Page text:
Peter: The only American alive to know where the secret Japanese bomber base is located may not be alive for long. It's not enough that his sub is eaten by a giant prehistoric dinosaur monster from some stone age, but then he finds himself on an island populated by even more of these creatures. Then, Commander Osaki, one of the Japanese Navy's most important intel men, happens to find himself on the same island. The two enemies put away the war so they can team up to deep-six the dinos, but old habits die hard and Osaki turns on our hero, gun cocked. Only a sea monster rising from the muck and eating the bad man saves the Yank. The info is delivered and the Japanese base is destroyed. Though it's really just more of the same ol' "dinosaur pinball" nonsense, at least the two men didn't go to college together. Hey, sometimes you just have to be positive when dealing with the fortieth variation on "soldiers and dinosaurs!" Jack Abel was not born to draw prehistoric monsters.

"Secrets Die on Monster Island!"

Jack: That's for sure! Seeing Abel's signature on the splash page was a letdown after the fantastic cover. I know Heath signed it, but it sure looks like Gil Kane's work to me. Maybe he did some heavy inking over Heath's pencils. The story is fairly interesting, despite the mediocre art, but the constant use of "Jap" and "Nip" is bothersome.

"Stakeout on Red Beach!"
Peter: In "Stakeout on Red Beach!," Major Hank Hendrix has some very important info but, unfortunately, he's captured by the Nazi faction known as the Black Stripes, a group who torture Hank until he gives up his info. The Nazis allow Hank to escape in order to see if the info attained was accurate. Soon it's revealed the intel Hank had was diversionary (the Allies knew that Hank would be captured) and the real invasion takes place 15 miles down the coast in Normandy. The story, weaving itself in and out of history, is an entertaining one but the art, defining the word ugly, reminds me why Joe Certa was never one of my favorite artists, even when he was pumping out the horror for Harvey.

Jack: John Calnan has a challenger for worst new DC War artist! I had a hard time paying attention to the story because the art was so bad. I know that there was a whole plot to divert Axis attention from the Normandy beaches on D-Day, but Certa's work here is poor.

Our Army at War 175

"T.N.T. Letter!"
Story by Robert Kanigher
Art by Russ Heath

"Channel Fighter!"
Story Uncredited
Art by Russ Heath
(Reprinted from G.I. Combat #57, February 1958)

Jack: On patrol in the middle of a snowy winter, Rock thinks back to the girl he left behind, Mary Walsh, whom he plans to marry after the war. A fierce battle with the Nazis doesn't bother the sergeant half as much as the "T.N.T. Letter!" he receives from Mary, in which she tells him that she met another guy and married him.

When Rock is captured by a Nazi patrol and left for dead in an abandoned farmhouse, he awakens to find a little French girl named Mignon caring for him. An orphan, she talks Rock into taking her with him, but she is injured when she pushes him out of the way of enemy gunfire. Rock approaches a Nazi tank and begs for medical help for the girl but is rebuffed, so he knocks out the Nazis and makes sure that the girl is cared for by a U.S. medic. She asks him to marry her when she grows up and he gives her the ring he had been saving for Mary.

Bob Kanigher and Russ Heath hit my soft spot with this one and I was able to overlook the change in art from Kubert to Heath on an Easy Co. story. The little girl is very appealing and the action sequences are well done.

In "Channel Fighter!" Jim Turner is an American who tried but failed to swim the English Channel before the war. He then volunteers as a pilot for England and is shot down over the channel; this time, he manages to complete his swim. It's nice to see an all-Heath issue, even though this story is a reprint, because his art was consistently good across the decades.

Peter: Odd that we've never heard about Mary Walsh before, considering she's such an important part of Rock's civilian life (and I'll lay money down we'll never hear of her again) but the story's a good one. Unfortunately, Russ Heath is not the artist for this strip; his Rock looks more like Doc Savage. Don't get me wrong, Heath is still the best DC war artist working in 1966 (no matter what Jack says) but, because we're used to the look of Kubert's Sarge, this one just looks funky. "Channel Fighter" has just the opposite problem: great art, choppy script. I'm not 100% sure, but the guy answering letters this issue sure doesn't "sound" like Bob Kanigher. Big Bob could be a bit . . . gruff at times with his detractors and, here, the missives are gently handled. Anyway, the point of interest here is that readers are urged to write in with their opinions on whether stories on the individual "combat-happy joes" like Ice Cream Soldier, Bulldozer, and Wild Man should run as back-up stories. Also, fan Dick L. Mannon of Philly notes that Ice Cream Soldier died in an early tale and magically reappeared later. What's the story? Our mailroom man unwisely answers: "Well, it's true that I.C.S. had been killed in a Rock story. And therefore, when you see him now, it's in action that happened before he was killed." Say what? King of all dopey excuses. Better to have just sighed and admitted to the boner.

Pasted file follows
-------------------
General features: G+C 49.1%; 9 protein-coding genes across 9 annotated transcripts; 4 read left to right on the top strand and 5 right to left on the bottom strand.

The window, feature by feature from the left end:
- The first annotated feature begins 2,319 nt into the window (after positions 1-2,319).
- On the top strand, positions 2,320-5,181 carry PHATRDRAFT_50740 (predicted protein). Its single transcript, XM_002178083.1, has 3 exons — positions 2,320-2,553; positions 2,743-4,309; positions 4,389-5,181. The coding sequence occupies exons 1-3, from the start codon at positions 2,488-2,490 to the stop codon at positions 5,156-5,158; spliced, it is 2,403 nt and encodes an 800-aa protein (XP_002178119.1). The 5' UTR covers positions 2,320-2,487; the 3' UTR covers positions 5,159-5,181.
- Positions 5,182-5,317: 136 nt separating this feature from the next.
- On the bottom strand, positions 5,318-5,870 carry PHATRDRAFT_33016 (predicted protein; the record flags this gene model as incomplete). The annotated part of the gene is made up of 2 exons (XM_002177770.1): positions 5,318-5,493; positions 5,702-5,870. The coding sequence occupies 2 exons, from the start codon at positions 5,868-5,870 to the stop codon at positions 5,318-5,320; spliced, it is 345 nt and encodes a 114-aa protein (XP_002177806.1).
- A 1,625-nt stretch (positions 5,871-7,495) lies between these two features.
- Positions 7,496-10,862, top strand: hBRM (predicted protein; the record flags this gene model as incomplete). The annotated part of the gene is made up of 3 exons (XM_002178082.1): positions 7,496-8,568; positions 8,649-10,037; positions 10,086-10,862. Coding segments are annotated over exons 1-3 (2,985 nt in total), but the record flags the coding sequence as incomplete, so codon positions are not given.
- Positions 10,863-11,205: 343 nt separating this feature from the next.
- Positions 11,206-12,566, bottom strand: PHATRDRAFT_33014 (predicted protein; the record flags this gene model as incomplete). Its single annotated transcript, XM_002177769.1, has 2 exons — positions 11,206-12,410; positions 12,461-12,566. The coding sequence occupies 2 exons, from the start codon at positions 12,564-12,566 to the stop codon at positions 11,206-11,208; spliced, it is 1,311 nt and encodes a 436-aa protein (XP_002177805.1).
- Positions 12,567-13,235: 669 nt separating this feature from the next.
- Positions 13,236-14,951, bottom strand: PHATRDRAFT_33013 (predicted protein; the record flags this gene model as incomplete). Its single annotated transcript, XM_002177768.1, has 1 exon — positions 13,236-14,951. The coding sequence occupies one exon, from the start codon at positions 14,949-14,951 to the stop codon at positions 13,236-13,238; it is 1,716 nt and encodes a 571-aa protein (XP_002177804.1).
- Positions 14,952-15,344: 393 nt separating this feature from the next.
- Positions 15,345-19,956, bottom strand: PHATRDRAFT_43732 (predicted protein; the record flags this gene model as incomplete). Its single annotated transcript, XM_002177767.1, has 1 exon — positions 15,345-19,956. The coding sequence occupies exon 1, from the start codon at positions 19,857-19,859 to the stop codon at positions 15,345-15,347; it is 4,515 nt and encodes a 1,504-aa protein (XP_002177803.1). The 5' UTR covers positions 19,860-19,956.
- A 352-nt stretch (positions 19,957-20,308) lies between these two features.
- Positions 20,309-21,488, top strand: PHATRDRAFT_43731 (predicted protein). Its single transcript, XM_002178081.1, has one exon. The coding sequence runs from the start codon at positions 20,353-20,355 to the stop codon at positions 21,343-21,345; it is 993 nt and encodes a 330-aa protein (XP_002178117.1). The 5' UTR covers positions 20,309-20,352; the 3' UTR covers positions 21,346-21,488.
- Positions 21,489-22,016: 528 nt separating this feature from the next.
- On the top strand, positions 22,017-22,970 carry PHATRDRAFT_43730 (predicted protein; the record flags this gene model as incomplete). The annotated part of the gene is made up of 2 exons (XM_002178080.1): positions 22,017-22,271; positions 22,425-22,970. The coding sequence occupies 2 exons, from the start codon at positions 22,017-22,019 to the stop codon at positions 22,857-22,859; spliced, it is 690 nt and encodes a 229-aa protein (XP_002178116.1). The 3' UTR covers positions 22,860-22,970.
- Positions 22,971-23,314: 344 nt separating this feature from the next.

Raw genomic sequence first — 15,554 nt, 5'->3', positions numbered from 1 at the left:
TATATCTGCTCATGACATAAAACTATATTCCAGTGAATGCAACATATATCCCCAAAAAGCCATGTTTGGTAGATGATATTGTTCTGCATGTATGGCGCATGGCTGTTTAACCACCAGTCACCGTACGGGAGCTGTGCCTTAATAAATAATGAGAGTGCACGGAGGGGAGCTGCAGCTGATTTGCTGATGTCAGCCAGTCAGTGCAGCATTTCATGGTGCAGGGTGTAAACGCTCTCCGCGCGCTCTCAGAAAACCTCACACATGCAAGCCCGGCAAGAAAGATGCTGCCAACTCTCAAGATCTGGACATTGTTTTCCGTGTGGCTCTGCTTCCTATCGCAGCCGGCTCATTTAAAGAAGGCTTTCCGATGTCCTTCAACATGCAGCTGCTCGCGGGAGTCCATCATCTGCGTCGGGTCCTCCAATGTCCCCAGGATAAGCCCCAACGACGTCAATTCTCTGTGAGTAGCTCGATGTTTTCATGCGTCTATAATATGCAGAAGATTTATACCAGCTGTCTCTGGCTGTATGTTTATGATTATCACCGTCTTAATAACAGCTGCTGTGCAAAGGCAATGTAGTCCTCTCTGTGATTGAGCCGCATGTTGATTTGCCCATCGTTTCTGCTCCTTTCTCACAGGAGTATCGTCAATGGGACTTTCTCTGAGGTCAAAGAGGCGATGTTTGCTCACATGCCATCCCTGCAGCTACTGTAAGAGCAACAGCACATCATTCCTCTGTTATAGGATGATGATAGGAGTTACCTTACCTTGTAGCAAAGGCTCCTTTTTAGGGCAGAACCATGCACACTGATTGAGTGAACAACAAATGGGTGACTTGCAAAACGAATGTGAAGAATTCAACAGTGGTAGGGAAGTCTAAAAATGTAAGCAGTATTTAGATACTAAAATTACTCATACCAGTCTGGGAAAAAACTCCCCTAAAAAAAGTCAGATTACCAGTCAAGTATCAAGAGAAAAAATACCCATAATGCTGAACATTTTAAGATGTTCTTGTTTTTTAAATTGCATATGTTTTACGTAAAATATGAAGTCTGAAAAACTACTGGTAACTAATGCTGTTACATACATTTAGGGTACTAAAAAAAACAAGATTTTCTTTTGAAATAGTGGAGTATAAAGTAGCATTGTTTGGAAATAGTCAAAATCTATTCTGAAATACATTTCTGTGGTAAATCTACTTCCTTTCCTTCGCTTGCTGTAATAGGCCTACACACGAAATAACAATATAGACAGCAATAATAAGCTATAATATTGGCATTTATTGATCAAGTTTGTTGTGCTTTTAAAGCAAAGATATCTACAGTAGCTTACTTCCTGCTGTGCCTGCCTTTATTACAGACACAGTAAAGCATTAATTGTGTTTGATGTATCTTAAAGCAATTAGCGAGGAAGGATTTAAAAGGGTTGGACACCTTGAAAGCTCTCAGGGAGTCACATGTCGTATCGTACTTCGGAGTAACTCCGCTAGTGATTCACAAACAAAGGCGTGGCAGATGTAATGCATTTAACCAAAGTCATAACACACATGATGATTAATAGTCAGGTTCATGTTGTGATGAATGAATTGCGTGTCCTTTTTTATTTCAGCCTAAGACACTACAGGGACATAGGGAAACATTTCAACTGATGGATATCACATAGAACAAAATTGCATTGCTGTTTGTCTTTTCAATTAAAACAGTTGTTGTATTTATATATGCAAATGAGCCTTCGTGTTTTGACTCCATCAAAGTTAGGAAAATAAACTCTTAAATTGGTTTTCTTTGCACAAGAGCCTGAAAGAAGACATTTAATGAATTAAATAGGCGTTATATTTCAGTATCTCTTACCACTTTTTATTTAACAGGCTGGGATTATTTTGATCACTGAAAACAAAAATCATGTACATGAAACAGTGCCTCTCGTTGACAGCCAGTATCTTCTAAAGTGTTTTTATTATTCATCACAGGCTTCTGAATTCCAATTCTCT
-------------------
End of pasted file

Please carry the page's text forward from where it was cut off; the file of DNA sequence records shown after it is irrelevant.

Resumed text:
Peter's Best Cover of 1966
(Joe Kubert)
Best Script: Howard Liss, "The Bare Hands of Death" (Our Army at War #169)
Best Art: Russ Heath, "Circle of Death" (All-American Men of War #116)
Best All-Around: Liss/Gene Colan, "The Bare Hands of Death"

Worst Script: Robert Kanigher, "You Can't Pin a Medal on a Gorilla!" (Star Spangled War Stories #126)
Worst Art: Ross Andru/Mike Esposito, "The Monster Who Sank a Navy!" (Star Spangled War Stories #127)
Worst All-Around Story: Hank Chapman/Jack Abel, "Hillbilly with a Heater" (Star Spangled War Stories #124) 


  1 "The Bare Hands of Death"
  2 "Somebody Down There's Laughing" (Our Army #170)
  3 "Second Chance" (Our Army #168)
  4 "The Ace of Sudden Death" (All American #113)
  5 "You Only Die Twice" (G.I. Combat #118)
  6 "Close Your Eyes and Die" (Our Fighting #104)
  7 "The Million Dollar Medal!" (Star Spangled #128)
  8 "No Dream--No Death" (G.I. Combat #116)
  9 "Death is a Sniper" (Star Spangled #126)
10 "Odds on Death" (Our Fighting #99)


Jack's best cover of 1966
(Joe Kubert)
Best ScriptRobert Kanigher, "I Knew the Unknown Soldier!" (Our Army at War #168)
Best ArtJoe Kubert, "The Prince and the Sergeant!" (Our Army at War #162)
Best All-AroundKanigher/Kubert, "The Prince and the Sergeant!"

Worst Script: Hank Chapman, "Hillbilly With a Heater!" (Star Spangled War Stories #124)
Worst Art: John Calnan, "I Owe You My Life!" (Star Spangled War Stories #129)
Worst All-Around Story: Chapman/Jack Abel, "Hillbilly with a Heater!" (Star Spangled War Stories #124) 


  "The Prince and the Sergeant!" (Our Army #162)
  2 "The Return of the Iron Major!" (Our Army at War 165)
  "Half a Sergeant!" (Our Army #166)
  4 "Tank in the Icebox!" (G.I. Combat #117)
  5 "Kill One--Save One!" (Our Army #167)
  6 "I Knew the Unknown Soldier!" (Our Army #168)
  7 "You Only Die Twice!" (G.I. Combat #118)
  8 "Nazi on My Back!" (Our Army #169)
  9 "The Sergeant Must Die!" (Our Army #171)
10 "My Brothers With Wings!" (Star Spangled War Stories #129)

Could this be the true first cross-over
between DC and Marvel?

Next Week!
More Battle-Scarred Tales of
Frontline Combat!

No comments: